An important part of experimental design is evaluation, because it can lead to improvements in the experiments and more accurate and reliable results. But whether designing a new molecule, a new chair, or a new financial tool, experiments can be expensive to evaluate in terms of time, money, and performance. When balancing tradeoffs between conflicting objectives, which are often expensive black-box functions, how can an experiments designer accelerate the discovery of optimal solutions?
Schmidt Science Postdoctoral Fellow Mina Konaković Luković and PhD student Yunsheng Tian in the Computational Design and Fabrication Group in MIT CSAIL, advised by Professor Wojciech Matusik, explored the concept of multi-objective Bayesian optimization as a possible method. Through their research, they introduced a new algorithm and user-friendly platform that finds the optimal design for multiple users’ objectives simultaneously with a limited number of evaluations.
Their project, called the Automated Optimal Experiment Design Platform (AutoOED), is an open-source platform for automatically guiding experiment design, even for users who aren’t experts in optimization or computer science.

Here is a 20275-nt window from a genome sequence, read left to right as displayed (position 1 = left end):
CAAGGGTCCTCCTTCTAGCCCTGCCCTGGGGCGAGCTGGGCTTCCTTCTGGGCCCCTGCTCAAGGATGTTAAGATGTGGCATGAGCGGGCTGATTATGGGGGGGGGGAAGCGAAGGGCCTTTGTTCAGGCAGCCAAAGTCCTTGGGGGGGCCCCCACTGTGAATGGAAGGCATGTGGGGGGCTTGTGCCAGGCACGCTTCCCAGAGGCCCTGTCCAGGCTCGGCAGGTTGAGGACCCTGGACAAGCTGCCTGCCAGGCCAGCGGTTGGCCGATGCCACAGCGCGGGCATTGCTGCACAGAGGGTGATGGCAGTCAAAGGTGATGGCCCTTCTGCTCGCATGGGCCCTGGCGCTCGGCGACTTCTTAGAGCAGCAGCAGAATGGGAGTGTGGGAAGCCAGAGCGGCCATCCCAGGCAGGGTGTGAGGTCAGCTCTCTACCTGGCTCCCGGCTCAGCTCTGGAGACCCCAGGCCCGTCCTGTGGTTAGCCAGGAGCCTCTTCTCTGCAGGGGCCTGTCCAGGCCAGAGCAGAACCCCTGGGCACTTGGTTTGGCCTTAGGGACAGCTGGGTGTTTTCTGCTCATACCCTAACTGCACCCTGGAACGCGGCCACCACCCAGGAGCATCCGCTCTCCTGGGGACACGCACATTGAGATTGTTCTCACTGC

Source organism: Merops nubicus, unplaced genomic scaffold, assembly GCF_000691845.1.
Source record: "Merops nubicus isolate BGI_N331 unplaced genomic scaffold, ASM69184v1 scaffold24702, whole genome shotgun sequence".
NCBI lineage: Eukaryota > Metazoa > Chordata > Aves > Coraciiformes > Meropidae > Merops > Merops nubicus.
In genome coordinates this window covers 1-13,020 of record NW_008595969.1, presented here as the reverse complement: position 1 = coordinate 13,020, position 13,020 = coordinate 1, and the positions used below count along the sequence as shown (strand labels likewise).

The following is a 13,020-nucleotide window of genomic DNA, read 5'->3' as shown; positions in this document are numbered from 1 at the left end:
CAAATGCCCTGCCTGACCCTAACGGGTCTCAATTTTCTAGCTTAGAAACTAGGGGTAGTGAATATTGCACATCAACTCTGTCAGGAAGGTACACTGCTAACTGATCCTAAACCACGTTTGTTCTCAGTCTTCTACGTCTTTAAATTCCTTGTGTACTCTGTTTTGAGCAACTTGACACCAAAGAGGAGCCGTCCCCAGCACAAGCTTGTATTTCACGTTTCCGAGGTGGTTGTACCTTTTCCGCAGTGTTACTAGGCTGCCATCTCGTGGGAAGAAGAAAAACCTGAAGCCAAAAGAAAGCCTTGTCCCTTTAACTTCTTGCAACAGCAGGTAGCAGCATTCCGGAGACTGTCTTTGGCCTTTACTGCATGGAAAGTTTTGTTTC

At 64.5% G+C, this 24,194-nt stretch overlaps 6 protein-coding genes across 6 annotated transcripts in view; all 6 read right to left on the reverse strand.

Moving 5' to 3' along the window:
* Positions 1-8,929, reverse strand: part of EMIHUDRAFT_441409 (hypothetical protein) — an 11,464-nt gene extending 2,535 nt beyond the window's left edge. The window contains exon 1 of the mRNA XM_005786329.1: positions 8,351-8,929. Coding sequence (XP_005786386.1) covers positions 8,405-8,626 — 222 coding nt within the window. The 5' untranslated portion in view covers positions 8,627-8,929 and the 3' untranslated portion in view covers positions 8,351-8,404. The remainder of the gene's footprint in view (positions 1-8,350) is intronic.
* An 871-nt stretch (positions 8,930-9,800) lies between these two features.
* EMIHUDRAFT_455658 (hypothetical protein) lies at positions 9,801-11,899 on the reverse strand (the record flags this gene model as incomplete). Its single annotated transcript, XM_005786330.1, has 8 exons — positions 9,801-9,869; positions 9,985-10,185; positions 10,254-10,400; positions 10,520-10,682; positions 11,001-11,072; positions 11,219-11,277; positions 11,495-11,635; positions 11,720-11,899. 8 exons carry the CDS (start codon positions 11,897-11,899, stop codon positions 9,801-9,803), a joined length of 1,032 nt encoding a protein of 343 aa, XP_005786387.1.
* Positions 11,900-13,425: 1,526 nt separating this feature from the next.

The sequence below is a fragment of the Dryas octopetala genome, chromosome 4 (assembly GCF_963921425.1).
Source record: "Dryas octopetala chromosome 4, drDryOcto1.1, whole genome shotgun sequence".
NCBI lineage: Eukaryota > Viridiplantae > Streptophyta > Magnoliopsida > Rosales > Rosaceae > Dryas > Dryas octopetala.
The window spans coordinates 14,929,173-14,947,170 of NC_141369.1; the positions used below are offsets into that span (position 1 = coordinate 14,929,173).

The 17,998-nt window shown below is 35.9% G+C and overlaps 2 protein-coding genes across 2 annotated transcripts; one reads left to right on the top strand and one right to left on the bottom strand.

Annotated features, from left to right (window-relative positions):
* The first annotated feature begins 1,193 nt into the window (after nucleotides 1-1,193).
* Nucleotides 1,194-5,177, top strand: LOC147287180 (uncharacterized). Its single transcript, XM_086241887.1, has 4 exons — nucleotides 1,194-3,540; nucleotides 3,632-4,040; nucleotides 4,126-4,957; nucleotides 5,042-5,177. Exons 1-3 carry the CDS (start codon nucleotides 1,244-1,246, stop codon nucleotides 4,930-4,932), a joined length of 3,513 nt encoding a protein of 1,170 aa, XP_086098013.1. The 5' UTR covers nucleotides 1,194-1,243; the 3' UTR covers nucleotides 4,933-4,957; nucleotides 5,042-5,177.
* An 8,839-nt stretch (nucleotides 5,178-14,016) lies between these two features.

We tried to make the platform as general as possible, so that a lot of users find it useful,” said Luković. “We found out that there are many applications for this: molecule design, engineering design, materials science, and robotics. In computer science, it’s also popular in hyperparameter tuning for neural networks, which typically take forever to simulate; you’d rather choose the parameters in only several simulation steps. Our platform also applies to trading strategies and so on. But it’s not limited to any one of these applications.”
The platform also has an easy-to-use interface. “The most important feature is that it really provides a way of doing automatic experiment design. After the problem setup is specified, the platform will take care of everything else and return the optimal solutions to users,” said Tian, adding that users still have the option of manually controlling the optimization through iterations. “You can see your optimization progress and enter your own design variables, maybe based on your prior knowledge, instead of automatically generating everything by the algorithm.”